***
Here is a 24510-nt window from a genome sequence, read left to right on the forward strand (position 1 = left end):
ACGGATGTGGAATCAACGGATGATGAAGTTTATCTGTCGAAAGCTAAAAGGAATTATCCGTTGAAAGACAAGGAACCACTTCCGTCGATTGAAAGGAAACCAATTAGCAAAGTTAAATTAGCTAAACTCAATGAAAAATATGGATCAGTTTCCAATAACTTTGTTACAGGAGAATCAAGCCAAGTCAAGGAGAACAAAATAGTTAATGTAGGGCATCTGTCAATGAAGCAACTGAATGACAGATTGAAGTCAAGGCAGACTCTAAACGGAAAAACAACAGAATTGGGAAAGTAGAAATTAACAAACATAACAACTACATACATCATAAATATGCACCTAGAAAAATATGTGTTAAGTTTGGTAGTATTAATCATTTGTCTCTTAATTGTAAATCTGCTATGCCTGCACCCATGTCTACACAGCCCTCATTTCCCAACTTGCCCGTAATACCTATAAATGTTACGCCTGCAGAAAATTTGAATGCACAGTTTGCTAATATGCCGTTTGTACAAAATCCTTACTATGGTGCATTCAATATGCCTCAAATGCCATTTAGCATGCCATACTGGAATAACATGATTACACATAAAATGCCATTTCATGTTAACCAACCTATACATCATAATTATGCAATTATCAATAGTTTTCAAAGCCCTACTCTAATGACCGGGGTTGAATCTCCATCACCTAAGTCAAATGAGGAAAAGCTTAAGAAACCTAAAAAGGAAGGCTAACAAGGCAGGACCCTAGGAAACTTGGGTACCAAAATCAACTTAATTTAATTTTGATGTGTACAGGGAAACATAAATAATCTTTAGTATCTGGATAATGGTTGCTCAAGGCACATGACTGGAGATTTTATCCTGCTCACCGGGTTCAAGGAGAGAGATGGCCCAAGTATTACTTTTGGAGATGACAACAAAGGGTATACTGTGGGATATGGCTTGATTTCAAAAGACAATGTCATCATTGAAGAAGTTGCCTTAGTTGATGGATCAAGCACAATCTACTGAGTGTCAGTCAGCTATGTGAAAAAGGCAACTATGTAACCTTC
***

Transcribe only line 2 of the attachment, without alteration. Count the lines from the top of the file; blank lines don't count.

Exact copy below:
ACGGATGTGGAATCAACGGATGATGAAGTTTATCTGTCGAAAGCTAAAAGGAATTATCCGTTGAAAGACAAGGAACCACTTCCGTCGATTGAAAGGAAACCAATTAGCAAAGTTAAATTAGCTAAACTCAATGAAAAATATGGATCAGTTTCCAATAACTTTGTTACAGGAGAATCAAGCCAAGTCAAGGAGAACAAAATAGTTAATGTAGGGCATCTGTCAATGAAGCAACTGAATGACAGATTGAAGTCAAGGCAGACTCTAAACGGAAAAACAACAGAATTGGGAAAGTAGAAATTAACAAACATAACAACTACATACATCATAAATATGCACCTAGAAAAATATGTGTTAAGTTTGGTAGTATTAATCATTTGTCTCTTAATTGTAAATCTGCTATGCCTGCACCCATGTCTACACAGCCCTCATTTCCCAACTTGCCCGTAATACCTATAAATGTTACGCCTGCAGAAAATTTGAATGCACAGTTTGCTAATATGCCGTTTGTACAAAATCCTTACTATGGTGCATTCAATATGCCTCAAATGCCATTTAGCATGCCATACTGGAATAACATGATTACACATAAAATGCCATTTCATGTTAACCAACCTATACATCATAATTATGCAATTATCAATAGTTTTCAAAGCCCTACTCTAATGACCGGGGTTGAATCTCCATCACCTAAGTCAAATGAGGAAAAGCTTAAGAAACCTAAAAAGGAAGGCTAACAAGGCAGGACCCTAGGAAACTTGGGTACCAAAATCAACTTAATTTAATTTTGATGTGTACAGGGAAACATAAATAATCTTTAGTATCTGGATAATGGTTGCTCAAGGCACATGACTGGAGATTTTATCCTGCTCACCGGGTTCAAGGAGAGAGATGGCCCAAGTATTACTTTTGGAGATGACAACAAAGGGTATACTGTGGGATATGGCTTGATTTCAAAAGACAATGTCATCATTGAAGAAGTTGCCTTAGTTGATGGATCAAGCACAATCTACTGAGTGTCAGTCAGCTATGTGAAAAAGGCAACTATGTAACCTTC